The country’s 10 largest cable operators have deployed more than 650,000 set-top boxes with CableCard devices since July 1 -- already more than double the number of CableCards that have been put into use in the last three years, according to the National Cable & Telecommunications Association.
As of early September, those 10 companies, which represent 90% of the cable subscribers in the United States, had deployed 278,000 individual CableCards for use with non-operator-supplied consumer electronics, like TiVo digital video recorders.
That’s an increase of 2.6% over the past three months, up from 271,000 in June, according to the NCTA. The trade group disclosed the figures in a Sept. 24 letter to the FCC providing an update on the progress of CableCard deployments.
With only a handful of exceptions, cable operators have been required to use CableCards in their digital set-tops since the Federal Communications Commission's so-called integration ban went into effect July 1.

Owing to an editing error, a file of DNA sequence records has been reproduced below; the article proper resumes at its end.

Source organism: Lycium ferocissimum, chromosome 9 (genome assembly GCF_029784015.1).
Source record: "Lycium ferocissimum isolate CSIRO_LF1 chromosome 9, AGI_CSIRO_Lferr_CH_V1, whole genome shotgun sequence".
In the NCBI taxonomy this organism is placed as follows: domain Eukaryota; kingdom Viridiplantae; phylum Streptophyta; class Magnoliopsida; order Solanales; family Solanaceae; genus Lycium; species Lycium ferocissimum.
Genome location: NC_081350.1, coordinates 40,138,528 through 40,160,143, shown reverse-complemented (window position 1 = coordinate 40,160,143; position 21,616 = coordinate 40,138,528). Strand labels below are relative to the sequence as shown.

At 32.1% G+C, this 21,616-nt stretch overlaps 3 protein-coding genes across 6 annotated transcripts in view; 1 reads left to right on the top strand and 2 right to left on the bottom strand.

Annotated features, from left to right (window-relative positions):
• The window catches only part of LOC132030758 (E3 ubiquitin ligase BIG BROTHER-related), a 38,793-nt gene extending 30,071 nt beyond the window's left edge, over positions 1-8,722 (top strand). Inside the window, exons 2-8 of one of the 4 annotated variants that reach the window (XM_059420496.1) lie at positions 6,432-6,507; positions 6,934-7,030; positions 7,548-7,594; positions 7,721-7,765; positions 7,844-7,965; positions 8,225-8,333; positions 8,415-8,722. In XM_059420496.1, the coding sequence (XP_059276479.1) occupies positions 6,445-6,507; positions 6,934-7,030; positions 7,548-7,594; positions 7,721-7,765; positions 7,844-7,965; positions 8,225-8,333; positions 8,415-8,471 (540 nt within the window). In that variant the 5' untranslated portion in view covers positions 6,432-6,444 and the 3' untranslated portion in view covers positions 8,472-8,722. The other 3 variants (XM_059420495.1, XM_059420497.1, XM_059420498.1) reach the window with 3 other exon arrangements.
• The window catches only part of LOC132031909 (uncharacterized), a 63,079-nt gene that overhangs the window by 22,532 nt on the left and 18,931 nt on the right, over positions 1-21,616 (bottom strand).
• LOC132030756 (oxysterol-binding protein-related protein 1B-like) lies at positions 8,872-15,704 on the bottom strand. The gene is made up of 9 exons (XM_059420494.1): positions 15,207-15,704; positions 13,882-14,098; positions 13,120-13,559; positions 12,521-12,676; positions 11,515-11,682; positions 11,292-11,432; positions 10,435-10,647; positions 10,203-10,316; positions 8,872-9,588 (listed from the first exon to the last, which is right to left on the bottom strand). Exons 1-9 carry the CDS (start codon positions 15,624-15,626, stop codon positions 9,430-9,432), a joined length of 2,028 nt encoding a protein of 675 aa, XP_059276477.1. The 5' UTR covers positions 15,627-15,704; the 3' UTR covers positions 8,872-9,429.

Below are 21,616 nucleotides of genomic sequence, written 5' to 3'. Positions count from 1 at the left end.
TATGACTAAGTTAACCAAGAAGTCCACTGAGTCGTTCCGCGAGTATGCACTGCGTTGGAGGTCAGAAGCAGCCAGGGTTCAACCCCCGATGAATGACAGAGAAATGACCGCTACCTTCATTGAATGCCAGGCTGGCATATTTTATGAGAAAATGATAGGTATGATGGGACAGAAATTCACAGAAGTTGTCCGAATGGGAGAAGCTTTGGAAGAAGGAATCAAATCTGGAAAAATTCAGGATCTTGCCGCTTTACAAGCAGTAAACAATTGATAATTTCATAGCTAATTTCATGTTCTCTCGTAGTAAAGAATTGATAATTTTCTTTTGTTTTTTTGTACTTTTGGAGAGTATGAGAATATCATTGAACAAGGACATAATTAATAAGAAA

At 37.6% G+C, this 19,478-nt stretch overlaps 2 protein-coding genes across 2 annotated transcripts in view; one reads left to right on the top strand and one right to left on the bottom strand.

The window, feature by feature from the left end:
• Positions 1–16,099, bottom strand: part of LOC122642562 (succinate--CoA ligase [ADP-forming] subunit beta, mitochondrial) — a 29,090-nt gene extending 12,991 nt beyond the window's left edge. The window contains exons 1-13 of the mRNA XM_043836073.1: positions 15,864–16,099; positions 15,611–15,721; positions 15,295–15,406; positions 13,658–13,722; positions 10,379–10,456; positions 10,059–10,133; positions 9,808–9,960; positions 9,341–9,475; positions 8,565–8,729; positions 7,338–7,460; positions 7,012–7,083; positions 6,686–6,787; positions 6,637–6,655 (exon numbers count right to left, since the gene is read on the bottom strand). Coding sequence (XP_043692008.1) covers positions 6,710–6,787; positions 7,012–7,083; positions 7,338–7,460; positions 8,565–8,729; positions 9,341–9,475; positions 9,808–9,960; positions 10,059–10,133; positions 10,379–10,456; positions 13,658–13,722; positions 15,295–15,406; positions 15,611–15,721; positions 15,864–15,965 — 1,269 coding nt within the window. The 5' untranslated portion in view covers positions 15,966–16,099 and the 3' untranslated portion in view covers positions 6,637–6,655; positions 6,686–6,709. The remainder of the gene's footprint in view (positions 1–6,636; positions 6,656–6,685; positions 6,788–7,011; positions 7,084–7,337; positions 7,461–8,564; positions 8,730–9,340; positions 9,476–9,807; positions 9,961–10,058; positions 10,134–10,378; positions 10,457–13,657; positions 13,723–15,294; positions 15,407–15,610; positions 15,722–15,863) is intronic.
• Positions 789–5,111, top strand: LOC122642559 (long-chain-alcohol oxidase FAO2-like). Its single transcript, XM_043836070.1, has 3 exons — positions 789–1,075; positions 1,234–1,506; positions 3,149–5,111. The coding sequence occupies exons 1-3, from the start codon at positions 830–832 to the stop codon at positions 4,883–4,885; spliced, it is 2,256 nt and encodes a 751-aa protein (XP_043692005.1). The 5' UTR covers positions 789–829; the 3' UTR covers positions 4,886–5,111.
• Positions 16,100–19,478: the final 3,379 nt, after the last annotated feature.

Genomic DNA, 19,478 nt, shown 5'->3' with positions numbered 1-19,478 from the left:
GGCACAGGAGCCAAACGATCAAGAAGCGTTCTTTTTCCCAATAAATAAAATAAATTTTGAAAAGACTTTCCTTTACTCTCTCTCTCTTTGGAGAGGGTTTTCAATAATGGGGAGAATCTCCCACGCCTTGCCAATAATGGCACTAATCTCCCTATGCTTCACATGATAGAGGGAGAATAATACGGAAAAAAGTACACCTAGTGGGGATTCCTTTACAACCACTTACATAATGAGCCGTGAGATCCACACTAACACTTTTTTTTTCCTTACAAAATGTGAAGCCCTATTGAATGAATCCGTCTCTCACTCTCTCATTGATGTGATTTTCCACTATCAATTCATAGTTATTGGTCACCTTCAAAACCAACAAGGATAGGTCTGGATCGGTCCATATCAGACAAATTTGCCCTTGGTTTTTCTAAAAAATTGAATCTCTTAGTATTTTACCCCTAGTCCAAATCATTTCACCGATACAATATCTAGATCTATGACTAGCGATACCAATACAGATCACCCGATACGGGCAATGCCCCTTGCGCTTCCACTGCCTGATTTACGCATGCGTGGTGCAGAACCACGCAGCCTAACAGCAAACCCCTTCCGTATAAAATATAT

The FCC’s integration ban is supposed to stimulate competition in the retail market for devices that can connect to cable networks, by requiring both cable operators and consumer-electronics makers to rely on a common separated-security solution. The removable CableCard devices, which can cost $50 or more, are an interim solution until the cable industry can develop the software-based Downloadable Conditional Access System (DCAS) specification.
Earlier this month, Comcast said it planned to take the FCC to federal court after the agency for a second time rejected the operator's request to have three low-end set-top models exempt from the integrated set-top ban.
As of Aug. 31, excluding its own set-tops, Comcast had 145,843 CableCards installed in “active customer homes.” Time Warner Cable had 44,015, Charter Communications had 22,647 and Cox Communications had 21,151. Cablevision Systems had 13,180 CableCard subscribers as of Sept. 10, according to the NCTA.